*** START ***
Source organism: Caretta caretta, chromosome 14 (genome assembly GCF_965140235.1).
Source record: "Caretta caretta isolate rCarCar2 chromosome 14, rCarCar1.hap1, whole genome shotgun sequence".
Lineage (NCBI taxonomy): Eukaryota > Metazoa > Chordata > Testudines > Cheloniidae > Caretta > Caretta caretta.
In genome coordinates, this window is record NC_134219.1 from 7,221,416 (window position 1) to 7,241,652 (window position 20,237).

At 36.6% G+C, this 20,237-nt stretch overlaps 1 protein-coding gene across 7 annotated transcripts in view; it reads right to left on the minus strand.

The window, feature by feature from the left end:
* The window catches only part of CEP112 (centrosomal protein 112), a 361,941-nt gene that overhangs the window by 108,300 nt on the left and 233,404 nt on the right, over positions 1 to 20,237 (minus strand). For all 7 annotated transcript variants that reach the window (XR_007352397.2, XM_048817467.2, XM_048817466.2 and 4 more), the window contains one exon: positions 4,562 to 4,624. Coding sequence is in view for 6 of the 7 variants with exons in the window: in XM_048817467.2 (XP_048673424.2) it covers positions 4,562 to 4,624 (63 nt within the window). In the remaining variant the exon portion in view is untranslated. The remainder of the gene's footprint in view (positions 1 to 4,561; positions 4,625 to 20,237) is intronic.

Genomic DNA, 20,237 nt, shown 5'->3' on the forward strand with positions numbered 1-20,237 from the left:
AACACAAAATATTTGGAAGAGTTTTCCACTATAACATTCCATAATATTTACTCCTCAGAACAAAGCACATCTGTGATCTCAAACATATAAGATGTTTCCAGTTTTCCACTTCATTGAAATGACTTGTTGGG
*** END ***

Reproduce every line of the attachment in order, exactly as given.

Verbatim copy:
Source organism: Caretta caretta, chromosome 14 (genome assembly GCF_965140235.1).
Source record: "Caretta caretta isolate rCarCar2 chromosome 14, rCarCar1.hap1, whole genome shotgun sequence".
Lineage (NCBI taxonomy): Eukaryota > Metazoa > Chordata > Testudines > Cheloniidae > Caretta > Caretta caretta.
In genome coordinates, this window is record NC_134219.1 from 7,221,416 (window position 1) to 7,241,652 (window position 20,237).

At 36.6% G+C, this 20,237-nt stretch overlaps 1 protein-coding gene across 7 annotated transcripts in view; it reads right to left on the minus strand.

The window, feature by feature from the left end:
* The window catches only part of CEP112 (centrosomal protein 112), a 361,941-nt gene that overhangs the window by 108,300 nt on the left and 233,404 nt on the right, over positions 1 to 20,237 (minus strand). For all 7 annotated transcript variants that reach the window (XR_007352397.2, XM_048817467.2, XM_048817466.2 and 4 more), the window contains one exon: positions 4,562 to 4,624. Coding sequence is in view for 6 of the 7 variants with exons in the window: in XM_048817467.2 (XP_048673424.2) it covers positions 4,562 to 4,624 (63 nt within the window). In the remaining variant the exon portion in view is untranslated. The remainder of the gene's footprint in view (positions 1 to 4,561; positions 4,625 to 20,237) is intronic.

Genomic DNA, 20,237 nt, shown 5'->3' on the forward strand with positions numbered 1-20,237 from the left:
AACACAAAATATTTGGAAGAGTTTTCCACTATAACATTCCATAATATTTACTCCTCAGAACAAAGCACATCTGTGATCTCAAACATATAAGATGTTTCCAGTTTTCCACTTCATTGAAATGACTTGTTGGG